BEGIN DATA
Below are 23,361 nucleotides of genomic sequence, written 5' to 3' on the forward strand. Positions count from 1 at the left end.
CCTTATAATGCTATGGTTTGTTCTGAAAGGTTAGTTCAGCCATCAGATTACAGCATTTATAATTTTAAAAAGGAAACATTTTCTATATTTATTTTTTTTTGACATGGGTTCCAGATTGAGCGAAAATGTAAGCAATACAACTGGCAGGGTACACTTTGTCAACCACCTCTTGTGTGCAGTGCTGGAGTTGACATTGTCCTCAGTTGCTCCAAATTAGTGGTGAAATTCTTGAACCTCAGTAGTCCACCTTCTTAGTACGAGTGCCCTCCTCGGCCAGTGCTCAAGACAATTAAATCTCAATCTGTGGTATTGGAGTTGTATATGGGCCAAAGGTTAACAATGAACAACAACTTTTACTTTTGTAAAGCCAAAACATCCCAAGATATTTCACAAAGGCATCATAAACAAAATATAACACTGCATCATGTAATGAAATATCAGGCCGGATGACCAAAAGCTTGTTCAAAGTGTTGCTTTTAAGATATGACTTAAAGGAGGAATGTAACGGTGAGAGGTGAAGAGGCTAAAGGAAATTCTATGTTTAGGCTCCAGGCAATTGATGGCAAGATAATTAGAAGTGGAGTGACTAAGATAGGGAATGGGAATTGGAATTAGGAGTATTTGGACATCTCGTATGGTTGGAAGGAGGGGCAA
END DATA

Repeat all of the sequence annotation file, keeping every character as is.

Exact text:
Below are 23,361 nucleotides of genomic sequence, written 5' to 3' on the forward strand. Positions count from 1 at the left end.
CCTTATAATGCTATGGTTTGTTCTGAAAGGTTAGTTCAGCCATCAGATTACAGCATTTATAATTTTAAAAAGGAAACATTTTCTATATTTATTTTTTTTTGACATGGGTTCCAGATTGAGCGAAAATGTAAGCAATACAACTGGCAGGGTACACTTTGTCAACCACCTCTTGTGTGCAGTGCTGGAGTTGACATTGTCCTCAGTTGCTCCAAATTAGTGGTGAAATTCTTGAACCTCAGTAGTCCACCTTCTTAGTACGAGTGCCCTCCTCGGCCAGTGCTCAAGACAATTAAATCTCAATCTGTGGTATTGGAGTTGTATATGGGCCAAAGGTTAACAATGAACAACAACTTTTACTTTTGTAAAGCCAAAACATCCCAAGATATTTCACAAAGGCATCATAAACAAAATATAACACTGCATCATGTAATGAAATATCAGGCCGGATGACCAAAAGCTTGTTCAAAGTGTTGCTTTTAAGATATGACTTAAAGGAGGAATGTAACGGTGAGAGGTGAAGAGGCTAAAGGAAATTCTATGTTTAGGCTCCAGGCAATTGATGGCAAGATAATTAGAAGTGGAGTGACTAAGATAGGGAATGGGAATTGGAATTAGGAGTATTTGGACATCTCGTATGGTTGGAAGGAGGGGCAA